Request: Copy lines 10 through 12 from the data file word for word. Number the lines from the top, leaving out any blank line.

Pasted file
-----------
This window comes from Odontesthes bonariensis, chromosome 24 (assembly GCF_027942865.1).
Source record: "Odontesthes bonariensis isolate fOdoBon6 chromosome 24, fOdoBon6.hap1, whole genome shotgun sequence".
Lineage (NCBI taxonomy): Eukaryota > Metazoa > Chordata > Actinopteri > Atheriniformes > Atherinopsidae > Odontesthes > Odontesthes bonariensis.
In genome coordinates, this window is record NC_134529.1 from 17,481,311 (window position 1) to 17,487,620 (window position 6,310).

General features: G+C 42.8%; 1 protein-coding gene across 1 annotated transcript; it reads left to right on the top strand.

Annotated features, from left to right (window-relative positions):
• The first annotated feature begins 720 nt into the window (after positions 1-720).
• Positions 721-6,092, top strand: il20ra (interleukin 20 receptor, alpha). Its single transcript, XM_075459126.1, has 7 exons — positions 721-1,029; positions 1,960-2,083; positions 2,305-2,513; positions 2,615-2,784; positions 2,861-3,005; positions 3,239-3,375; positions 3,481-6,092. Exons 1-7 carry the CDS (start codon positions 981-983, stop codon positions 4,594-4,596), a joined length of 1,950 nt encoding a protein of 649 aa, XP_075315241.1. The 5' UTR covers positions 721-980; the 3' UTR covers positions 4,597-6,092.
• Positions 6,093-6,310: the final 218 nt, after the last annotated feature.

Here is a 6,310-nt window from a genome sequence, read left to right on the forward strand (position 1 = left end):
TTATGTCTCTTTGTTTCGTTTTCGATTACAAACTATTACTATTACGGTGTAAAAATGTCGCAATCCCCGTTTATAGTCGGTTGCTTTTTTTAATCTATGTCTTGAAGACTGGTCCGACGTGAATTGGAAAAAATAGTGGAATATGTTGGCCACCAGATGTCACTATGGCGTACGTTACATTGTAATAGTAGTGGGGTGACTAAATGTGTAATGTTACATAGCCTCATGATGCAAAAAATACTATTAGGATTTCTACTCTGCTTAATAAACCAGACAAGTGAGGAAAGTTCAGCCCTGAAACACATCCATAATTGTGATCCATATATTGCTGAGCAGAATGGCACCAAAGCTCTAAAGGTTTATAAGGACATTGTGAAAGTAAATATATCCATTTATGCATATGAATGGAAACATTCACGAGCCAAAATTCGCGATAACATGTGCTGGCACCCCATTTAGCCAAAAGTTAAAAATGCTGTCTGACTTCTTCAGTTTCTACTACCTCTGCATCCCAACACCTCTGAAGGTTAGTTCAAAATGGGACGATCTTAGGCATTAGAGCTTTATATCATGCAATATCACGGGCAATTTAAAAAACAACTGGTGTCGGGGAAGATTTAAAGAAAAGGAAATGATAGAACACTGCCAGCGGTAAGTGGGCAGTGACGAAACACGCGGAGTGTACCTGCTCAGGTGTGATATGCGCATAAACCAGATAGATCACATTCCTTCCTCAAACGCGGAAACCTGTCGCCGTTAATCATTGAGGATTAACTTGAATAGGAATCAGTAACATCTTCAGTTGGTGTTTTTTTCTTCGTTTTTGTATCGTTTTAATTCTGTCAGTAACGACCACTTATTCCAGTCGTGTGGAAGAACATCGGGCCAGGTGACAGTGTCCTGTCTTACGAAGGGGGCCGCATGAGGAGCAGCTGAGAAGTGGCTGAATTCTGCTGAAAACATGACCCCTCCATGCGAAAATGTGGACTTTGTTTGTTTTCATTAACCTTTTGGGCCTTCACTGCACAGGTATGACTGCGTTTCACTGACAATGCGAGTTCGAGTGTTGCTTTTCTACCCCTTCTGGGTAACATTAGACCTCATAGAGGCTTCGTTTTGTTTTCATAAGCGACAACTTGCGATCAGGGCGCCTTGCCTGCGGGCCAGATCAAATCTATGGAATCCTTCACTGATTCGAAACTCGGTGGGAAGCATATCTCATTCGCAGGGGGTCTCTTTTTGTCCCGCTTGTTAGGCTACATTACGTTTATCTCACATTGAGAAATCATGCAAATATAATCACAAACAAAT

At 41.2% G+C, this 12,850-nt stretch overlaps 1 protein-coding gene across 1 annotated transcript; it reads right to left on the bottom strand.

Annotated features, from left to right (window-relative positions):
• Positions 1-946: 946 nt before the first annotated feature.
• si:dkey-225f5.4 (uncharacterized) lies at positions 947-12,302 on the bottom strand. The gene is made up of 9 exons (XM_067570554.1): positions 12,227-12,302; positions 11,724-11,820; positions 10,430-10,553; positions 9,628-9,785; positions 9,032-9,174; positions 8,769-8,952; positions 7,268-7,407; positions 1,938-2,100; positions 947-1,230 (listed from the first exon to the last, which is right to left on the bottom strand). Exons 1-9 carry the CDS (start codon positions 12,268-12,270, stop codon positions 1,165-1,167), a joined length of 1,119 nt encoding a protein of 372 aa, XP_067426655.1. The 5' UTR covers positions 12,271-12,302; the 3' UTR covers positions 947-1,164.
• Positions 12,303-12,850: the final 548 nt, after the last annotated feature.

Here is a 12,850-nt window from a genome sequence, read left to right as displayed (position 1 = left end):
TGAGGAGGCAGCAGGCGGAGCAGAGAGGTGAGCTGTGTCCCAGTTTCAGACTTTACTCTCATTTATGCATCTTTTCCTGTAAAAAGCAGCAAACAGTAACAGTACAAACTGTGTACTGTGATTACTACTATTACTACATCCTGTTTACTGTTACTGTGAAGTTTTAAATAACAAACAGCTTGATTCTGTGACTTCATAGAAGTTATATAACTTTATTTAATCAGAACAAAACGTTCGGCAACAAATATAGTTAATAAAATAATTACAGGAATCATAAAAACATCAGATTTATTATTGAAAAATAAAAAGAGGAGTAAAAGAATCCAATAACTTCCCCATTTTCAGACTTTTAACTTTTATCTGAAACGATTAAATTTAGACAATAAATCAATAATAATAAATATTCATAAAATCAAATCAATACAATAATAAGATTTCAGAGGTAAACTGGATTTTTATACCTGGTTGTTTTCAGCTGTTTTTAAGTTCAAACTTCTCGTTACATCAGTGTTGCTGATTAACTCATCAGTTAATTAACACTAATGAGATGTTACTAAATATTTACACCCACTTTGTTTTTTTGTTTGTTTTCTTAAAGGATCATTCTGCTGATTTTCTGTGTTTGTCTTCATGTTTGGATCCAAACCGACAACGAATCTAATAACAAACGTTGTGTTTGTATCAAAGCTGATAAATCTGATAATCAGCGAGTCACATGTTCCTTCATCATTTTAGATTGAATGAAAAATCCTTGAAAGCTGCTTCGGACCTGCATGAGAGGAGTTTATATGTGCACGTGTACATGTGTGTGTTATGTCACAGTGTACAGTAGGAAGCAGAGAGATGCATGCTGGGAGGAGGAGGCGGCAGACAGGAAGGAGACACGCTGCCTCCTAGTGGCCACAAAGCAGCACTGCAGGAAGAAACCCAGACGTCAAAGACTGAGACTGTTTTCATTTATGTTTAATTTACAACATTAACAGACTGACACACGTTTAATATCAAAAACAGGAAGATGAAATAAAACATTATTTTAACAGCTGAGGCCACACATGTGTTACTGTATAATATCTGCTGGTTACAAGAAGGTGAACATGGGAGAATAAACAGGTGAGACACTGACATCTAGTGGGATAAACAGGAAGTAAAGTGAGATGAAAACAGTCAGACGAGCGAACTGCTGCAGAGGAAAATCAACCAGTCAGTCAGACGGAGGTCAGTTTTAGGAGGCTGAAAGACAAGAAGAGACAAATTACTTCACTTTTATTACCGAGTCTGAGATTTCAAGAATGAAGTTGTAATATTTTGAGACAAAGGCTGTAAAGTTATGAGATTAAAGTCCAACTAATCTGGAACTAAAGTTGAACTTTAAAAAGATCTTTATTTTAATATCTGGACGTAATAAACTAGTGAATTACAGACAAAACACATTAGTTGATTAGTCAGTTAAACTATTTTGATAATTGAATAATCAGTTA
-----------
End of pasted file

Here is a 6,310-nt window from a genome sequence, read left to right on the forward strand (position 1 = left end):
TTATGTCTCTTTGTTTCGTTTTCGATTACAAACTATTACTATTACGGTGTAAAAATGTCGCAATCCCCGTTTATAGTCGGTTGCTTTTTTTAATCTATGTCTTGAAGACTGGTCCGACGTGAATTGGAAAAAATAGTGGAATATGTTGGCCACCAGATGTCACTATGGCGTACGTTACATTGTAATAGTAGTGGGGTGACTAAATGTGTAATGTTACATAGCCTCATGATGCAAAAAATACTATTAGGATTTCTACTCTGCTTAATAAACCAGACAAGTGAGGAAAGTTCAGCCCTGAAACACATCCATAATTGTGATCCATATATTGCTGAGCAGAATGGCACCAAAGCTCTAAAGGTTTATAAGGACATTGTGAAAGTAAATATATCCATTTATGCATATGAATGGAAACATTCACGAGCCAAAATTCGCGATAACATGTGCTGGCACCCCATTTAGCCAAAAGTTAAAAATGCTGTCTGACTTCTTCAGTTTCTACTACCTCTGCATCCCAACACCTCTGAAGGTTAGTTCAAAATGGGACGATCTTAGGCATTAGAGCTTTATATCATGCAATATCACGGGCAATTTAAAAAACAACTGGTGTCGGGGAAGATTTAAAGAAAAGGAAATGATAGAACACTGCCAGCGGTAAGTGGGCAGTGACGAAACACGCGGAGTGTACCTGCTCAGGTGTGATATGCGCATAAACCAGATAGATCACATTCCTTCCTCAAACGCGGAAACCTGTCGCCGTTAATCATTGAGGATTAACTTGAATAGGAATCAGTAACATCTTCAGTTGGTGTTTTTTTCTTCGTTTTTGTATCGTTTTAATTCTGTCAGTAACGACCACTTATTCCAGTCGTGTGGAAGAACATCGGGCCAGGTGACAGTGTCCTGTCTTACGAAGGGGGCCGCATGAGGAGCAGCTGAGAAGTGGCTGAATTCTGCTGAAAACATGACCCCTCCATGCGAAAATGTGGACTTTGTTTGTTTTCATTAACCTTTTGGGCCTTCACTGCACAGGTATGACTGCGTTTCACTGACAATGCGAGTTCGAGTGTTGCTTTTCTACCCCTTCTGGGTAACATTAGACCTCATAGAGGCTTCGTTTTGTTTTCATAAGCGACAACTTGCGATCAGGGCGCCTTGCCTGCGGGCCAGATCAAATCTATGGAATCCTTCACTGATTCGAAACTCGGTGGGAAGCATATCTCATTCGCAGGGGGTCTCTTTTTGTCCCGCTTGTTAGGCTACATTACGTTTATCTCACATTGAGAAATCATGCAAATATAATCACAAACAAAT

At 41.2% G+C, this 12,850-nt stretch overlaps 1 protein-coding gene across 1 annotated transcript; it reads right to left on the bottom strand.